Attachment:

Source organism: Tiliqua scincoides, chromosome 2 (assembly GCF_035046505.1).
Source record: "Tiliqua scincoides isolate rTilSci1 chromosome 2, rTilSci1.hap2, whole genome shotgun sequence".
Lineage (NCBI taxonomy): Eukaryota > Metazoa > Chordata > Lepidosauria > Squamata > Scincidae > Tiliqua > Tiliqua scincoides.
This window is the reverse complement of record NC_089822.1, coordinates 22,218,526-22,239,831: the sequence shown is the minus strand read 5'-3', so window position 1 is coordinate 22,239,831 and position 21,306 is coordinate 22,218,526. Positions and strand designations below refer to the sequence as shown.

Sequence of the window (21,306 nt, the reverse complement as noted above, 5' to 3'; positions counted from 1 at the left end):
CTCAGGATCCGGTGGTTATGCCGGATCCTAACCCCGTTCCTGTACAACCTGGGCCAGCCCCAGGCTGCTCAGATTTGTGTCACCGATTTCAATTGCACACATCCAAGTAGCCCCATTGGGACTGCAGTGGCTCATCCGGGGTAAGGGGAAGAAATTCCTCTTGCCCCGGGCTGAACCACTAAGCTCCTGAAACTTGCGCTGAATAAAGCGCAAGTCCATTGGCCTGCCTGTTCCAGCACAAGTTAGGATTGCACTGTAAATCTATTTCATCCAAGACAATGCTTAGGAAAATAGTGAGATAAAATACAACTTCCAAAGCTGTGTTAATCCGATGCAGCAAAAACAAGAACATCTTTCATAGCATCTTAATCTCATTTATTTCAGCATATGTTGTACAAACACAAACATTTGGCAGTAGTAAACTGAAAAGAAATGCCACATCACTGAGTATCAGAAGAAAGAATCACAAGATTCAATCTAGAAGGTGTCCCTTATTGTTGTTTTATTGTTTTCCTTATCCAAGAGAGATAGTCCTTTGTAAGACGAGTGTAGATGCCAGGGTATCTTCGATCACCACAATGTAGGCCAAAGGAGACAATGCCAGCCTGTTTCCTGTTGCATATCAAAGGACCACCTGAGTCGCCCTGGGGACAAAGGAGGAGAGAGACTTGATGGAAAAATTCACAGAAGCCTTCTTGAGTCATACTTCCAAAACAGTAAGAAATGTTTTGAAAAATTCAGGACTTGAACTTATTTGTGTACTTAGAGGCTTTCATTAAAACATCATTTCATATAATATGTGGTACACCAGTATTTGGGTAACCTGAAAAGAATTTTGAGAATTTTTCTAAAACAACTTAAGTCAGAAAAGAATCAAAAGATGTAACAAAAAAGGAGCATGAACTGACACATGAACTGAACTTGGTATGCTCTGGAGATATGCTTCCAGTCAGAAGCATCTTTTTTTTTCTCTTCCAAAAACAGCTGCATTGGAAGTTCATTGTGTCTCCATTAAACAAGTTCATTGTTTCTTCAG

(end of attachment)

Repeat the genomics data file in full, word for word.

Source organism: Tiliqua scincoides, chromosome 2 (assembly GCF_035046505.1).
Source record: "Tiliqua scincoides isolate rTilSci1 chromosome 2, rTilSci1.hap2, whole genome shotgun sequence".
Lineage (NCBI taxonomy): Eukaryota > Metazoa > Chordata > Lepidosauria > Squamata > Scincidae > Tiliqua > Tiliqua scincoides.
This window is the reverse complement of record NC_089822.1, coordinates 22,218,526-22,239,831: the sequence shown is the minus strand read 5'-3', so window position 1 is coordinate 22,239,831 and position 21,306 is coordinate 22,218,526. Positions and strand designations below refer to the sequence as shown.

Sequence of the window (21,306 nt, the reverse complement as noted above, 5' to 3'; positions counted from 1 at the left end):
CTCAGGATCCGGTGGTTATGCCGGATCCTAACCCCGTTCCTGTACAACCTGGGCCAGCCCCAGGCTGCTCAGATTTGTGTCACCGATTTCAATTGCACACATCCAAGTAGCCCCATTGGGACTGCAGTGGCTCATCCGGGGTAAGGGGAAGAAATTCCTCTTGCCCCGGGCTGAACCACTAAGCTCCTGAAACTTGCGCTGAATAAAGCGCAAGTCCATTGGCCTGCCTGTTCCAGCACAAGTTAGGATTGCACTGTAAATCTATTTCATCCAAGACAATGCTTAGGAAAATAGTGAGATAAAATACAACTTCCAAAGCTGTGTTAATCCGATGCAGCAAAAACAAGAACATCTTTCATAGCATCTTAATCTCATTTATTTCAGCATATGTTGTACAAACACAAACATTTGGCAGTAGTAAACTGAAAAGAAATGCCACATCACTGAGTATCAGAAGAAAGAATCACAAGATTCAATCTAGAAGGTGTCCCTTATTGTTGTTTTATTGTTTTCCTTATCCAAGAGAGATAGTCCTTTGTAAGACGAGTGTAGATGCCAGGGTATCTTCGATCACCACAATGTAGGCCAAAGGAGACAATGCCAGCCTGTTTCCTGTTGCATATCAAAGGACCACCTGAGTCGCCCTGGGGACAAAGGAGGAGAGAGACTTGATGGAAAAATTCACAGAAGCCTTCTTGAGTCATACTTCCAAAACAGTAAGAAATGTTTTGAAAAATTCAGGACTTGAACTTATTTGTGTACTTAGAGGCTTTCATTAAAACATCATTTCATATAATATGTGGTACACCAGTATTTGGGTAACCTGAAAAGAATTTTGAGAATTTTTCTAAAACAACTTAAGTCAGAAAAGAATCAAAAGATGTAACAAAAAAGGAGCATGAACTGACACATGAACTGAACTTGGTATGCTCTGGAGATATGCTTCCAGTCAGAAGCATCTTTTTTTTTCTCTTCCAAAAACAGCTGCATTGGAAGTTCATTGTGTCTCCATTAAACAAGTTCATTGTTTCTTCAG